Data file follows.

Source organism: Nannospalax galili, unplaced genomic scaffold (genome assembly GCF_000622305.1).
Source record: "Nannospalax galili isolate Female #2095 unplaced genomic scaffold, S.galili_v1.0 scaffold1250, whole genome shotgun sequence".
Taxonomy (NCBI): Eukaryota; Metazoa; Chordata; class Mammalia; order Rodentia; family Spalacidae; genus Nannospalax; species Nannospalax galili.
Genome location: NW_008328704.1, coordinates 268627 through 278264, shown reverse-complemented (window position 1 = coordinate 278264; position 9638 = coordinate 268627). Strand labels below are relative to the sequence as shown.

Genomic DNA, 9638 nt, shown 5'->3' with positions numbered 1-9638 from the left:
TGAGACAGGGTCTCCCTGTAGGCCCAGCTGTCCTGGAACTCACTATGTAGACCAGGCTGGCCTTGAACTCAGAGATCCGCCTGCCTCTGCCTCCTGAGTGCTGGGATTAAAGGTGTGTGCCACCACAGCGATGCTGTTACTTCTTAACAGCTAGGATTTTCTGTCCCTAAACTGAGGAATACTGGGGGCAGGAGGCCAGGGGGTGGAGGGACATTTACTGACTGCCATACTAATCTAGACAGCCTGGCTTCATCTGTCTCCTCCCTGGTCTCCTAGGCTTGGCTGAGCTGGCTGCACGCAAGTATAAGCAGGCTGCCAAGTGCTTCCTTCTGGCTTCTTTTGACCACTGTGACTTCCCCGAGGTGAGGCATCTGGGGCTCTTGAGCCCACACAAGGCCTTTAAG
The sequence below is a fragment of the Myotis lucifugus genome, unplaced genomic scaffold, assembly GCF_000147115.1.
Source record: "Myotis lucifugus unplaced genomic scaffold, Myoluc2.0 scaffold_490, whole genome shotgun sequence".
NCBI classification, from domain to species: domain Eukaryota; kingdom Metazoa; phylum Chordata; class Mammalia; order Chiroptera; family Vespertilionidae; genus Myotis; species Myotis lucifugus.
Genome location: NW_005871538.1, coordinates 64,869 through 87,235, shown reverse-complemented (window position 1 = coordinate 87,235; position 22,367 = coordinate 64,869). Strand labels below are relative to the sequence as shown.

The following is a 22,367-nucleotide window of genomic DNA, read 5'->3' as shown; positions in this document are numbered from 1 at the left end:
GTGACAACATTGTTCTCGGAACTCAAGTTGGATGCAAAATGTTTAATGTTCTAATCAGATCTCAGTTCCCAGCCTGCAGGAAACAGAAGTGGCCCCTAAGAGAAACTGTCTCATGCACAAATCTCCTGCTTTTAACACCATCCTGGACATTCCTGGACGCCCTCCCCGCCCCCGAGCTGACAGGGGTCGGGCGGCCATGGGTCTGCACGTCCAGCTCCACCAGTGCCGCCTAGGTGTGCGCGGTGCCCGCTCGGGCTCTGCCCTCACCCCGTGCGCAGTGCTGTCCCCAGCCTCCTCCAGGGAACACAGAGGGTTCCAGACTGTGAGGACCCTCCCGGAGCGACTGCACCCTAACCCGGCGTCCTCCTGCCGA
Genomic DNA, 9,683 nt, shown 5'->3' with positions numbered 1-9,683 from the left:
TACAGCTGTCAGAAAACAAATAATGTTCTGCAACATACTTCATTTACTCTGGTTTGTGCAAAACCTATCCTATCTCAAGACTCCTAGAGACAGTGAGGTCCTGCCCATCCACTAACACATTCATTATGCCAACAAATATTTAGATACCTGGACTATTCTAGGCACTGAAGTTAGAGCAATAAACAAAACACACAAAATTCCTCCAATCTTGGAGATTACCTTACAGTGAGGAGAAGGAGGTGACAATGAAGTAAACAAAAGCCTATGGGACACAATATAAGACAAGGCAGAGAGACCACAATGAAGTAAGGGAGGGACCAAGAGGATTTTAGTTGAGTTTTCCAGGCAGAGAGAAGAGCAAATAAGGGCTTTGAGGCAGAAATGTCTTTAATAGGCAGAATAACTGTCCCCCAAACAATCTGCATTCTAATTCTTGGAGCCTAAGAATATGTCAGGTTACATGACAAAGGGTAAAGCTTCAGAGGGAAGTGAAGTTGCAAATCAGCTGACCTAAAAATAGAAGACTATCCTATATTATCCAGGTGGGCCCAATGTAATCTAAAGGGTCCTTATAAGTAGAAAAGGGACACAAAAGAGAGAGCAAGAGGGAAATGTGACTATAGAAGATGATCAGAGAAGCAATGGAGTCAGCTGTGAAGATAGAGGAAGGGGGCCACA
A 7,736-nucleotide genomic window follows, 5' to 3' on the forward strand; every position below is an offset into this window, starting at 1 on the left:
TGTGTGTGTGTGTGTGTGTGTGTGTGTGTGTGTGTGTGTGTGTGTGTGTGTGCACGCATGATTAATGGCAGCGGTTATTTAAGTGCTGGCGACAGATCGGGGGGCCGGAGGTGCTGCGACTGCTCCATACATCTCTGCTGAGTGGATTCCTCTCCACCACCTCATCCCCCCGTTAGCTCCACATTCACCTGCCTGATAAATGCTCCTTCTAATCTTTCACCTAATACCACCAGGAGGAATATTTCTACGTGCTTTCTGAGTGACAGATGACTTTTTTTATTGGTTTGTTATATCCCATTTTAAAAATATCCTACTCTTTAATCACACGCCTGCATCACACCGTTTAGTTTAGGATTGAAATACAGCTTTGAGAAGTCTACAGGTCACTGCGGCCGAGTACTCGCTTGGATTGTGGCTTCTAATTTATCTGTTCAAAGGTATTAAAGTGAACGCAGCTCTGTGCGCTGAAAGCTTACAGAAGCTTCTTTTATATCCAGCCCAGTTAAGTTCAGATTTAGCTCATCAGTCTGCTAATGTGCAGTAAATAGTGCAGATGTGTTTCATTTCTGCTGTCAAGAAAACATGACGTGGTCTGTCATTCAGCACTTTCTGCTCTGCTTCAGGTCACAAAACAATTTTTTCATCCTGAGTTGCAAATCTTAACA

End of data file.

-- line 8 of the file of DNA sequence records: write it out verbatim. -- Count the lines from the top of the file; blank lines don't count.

Source record: "Myotis lucifugus unplaced genomic scaffold, Myoluc2.0 scaffold_490, whole genome shotgun sequence".